U.S. Rep. Chris Collins visited Geneseo on Sept. 13 to introduce new legislation regarding funding for scientific research grants. This legislation, called the Technology and Research Accelerating National Security and Future Economic Resiliency Act of 2013, builds upon a previous program that awarded grants to groups involved in technology transfer programs at universities, research institutes and national laboratories.
“The TRANSFER Act represents something we do here very well; it’s called high-end workforce development,” President Christopher Dahl said. “We are training the scientists of the future here. We are the third-largest producers of [future] Ph.D.s in [science, technology, engineering and mathematics] science fields among all master’s degrees in the nation.”
Collins recently received support from Geneseo for legislation that he has been promoting that would help scientists commercialize their ideas.
“One of the most effective ways we can spur economic growth is to assist some of the country’s smartest minds in turning their good ideas into a commercial success,” Collins said.
According to Collins, this bill combines his experiences as a small-business entrepreneur and an engineer.
There are two phases to the act. The first phase allows universities to apply for up to $150,000 under the Small Business Technology Transfer Program, and once the commercial potential of the project is evaluated, the second phase allows for $1 million per year in grant money.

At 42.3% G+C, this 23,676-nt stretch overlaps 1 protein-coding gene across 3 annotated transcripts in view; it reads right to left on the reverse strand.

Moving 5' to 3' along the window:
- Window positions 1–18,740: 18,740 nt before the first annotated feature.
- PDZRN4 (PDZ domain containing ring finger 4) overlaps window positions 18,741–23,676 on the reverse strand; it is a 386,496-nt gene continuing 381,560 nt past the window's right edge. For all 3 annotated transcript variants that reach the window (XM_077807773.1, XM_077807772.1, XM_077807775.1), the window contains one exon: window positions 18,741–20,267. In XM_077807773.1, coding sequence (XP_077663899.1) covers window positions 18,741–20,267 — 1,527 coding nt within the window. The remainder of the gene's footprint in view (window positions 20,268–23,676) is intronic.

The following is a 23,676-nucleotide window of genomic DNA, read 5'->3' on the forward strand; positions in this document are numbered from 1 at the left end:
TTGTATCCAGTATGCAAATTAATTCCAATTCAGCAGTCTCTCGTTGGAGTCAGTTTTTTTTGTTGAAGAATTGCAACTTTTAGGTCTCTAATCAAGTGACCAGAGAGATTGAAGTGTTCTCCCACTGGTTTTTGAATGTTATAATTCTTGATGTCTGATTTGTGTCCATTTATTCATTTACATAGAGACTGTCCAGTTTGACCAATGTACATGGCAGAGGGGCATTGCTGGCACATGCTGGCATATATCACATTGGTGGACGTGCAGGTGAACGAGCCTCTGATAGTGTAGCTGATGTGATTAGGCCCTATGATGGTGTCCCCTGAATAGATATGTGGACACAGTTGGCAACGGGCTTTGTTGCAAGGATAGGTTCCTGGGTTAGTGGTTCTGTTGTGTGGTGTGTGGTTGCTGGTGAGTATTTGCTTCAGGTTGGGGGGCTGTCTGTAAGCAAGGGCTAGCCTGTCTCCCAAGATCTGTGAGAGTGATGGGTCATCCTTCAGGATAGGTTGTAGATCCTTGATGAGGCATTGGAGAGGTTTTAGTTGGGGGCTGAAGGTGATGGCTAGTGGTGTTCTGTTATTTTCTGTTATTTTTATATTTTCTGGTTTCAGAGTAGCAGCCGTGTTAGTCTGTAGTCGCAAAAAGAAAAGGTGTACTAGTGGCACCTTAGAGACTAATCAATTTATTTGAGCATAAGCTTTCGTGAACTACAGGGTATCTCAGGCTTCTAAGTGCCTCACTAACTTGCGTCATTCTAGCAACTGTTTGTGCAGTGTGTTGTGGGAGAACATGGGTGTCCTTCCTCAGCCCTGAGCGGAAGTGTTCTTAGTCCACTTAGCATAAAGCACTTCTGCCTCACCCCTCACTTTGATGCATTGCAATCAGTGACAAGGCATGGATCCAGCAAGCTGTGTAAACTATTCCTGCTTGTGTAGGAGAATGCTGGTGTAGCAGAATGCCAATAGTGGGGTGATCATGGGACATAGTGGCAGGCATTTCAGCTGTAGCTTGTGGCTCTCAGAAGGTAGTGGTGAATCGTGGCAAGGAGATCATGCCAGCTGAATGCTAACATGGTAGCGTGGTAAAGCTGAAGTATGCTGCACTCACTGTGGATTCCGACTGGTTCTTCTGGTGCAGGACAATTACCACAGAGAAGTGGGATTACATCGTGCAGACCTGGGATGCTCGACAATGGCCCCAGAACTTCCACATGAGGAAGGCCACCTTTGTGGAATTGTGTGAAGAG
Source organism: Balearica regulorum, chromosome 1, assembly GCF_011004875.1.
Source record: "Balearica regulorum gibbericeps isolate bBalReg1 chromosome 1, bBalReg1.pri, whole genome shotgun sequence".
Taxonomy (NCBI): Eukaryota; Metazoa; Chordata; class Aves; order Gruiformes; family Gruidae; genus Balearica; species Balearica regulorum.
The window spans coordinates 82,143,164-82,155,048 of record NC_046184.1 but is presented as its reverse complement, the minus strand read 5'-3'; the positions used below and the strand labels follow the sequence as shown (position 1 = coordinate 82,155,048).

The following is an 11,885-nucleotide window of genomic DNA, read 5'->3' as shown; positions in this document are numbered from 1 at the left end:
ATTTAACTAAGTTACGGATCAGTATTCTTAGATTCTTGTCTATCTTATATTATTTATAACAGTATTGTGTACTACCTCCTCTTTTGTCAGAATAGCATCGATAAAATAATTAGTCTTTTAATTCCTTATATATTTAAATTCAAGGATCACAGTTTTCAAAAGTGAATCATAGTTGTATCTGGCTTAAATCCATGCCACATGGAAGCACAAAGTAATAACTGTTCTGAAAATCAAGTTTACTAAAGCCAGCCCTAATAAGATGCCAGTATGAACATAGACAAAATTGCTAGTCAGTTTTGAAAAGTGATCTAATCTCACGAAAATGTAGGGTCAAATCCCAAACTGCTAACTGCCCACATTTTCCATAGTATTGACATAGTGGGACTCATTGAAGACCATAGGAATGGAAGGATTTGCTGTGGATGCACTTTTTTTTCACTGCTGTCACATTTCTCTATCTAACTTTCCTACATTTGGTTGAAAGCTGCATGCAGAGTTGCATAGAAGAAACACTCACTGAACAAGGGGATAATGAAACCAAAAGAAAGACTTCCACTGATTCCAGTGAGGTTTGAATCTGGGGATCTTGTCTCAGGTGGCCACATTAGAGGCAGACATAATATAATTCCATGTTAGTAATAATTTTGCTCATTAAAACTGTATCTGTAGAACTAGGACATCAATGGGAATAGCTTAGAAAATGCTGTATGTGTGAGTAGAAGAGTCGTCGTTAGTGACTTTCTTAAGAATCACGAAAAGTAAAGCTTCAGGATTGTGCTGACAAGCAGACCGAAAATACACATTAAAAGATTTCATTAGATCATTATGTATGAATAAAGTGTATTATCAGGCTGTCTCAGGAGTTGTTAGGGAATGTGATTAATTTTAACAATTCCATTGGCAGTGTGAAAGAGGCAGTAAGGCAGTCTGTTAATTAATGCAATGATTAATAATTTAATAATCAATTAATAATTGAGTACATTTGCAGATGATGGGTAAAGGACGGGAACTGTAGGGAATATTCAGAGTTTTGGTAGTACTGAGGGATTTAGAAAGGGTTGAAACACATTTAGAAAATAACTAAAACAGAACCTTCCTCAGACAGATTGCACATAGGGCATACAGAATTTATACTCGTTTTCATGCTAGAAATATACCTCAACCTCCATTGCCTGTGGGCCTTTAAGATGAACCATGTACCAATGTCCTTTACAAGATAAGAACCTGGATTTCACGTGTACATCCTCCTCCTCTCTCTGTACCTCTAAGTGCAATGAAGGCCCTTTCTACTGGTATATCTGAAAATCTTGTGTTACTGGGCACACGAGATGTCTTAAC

“We are not spending more taxpayer money; we are doing some reallocation of the STTR to create the third bucket that did not exist before, for pre-phase-one monies,” Collins said. The first and second “buckets” are state and federal money.
He spoke of “filling the gap” between where the project is and where it needs to be and how this bill will have the ability to take the project where it needs to go to become successful.
“Good ideas die because there’s just a small amount of money that needs to take it two more yards down the field,” Collins said.
“Federal government always has played a key role in basic research to move things forward where they’re not quite ready for private sector investment,” Collins added.
Collins called the beginning stages of an idea “the valley of death,” because although this idea might be innovative and effective, it may not be able to “get past those beginning growth stages” or obtain the appropriate funding to be truly successful.
Ultimately, Collins said he strives to “fill in the gap in a responsible ways.”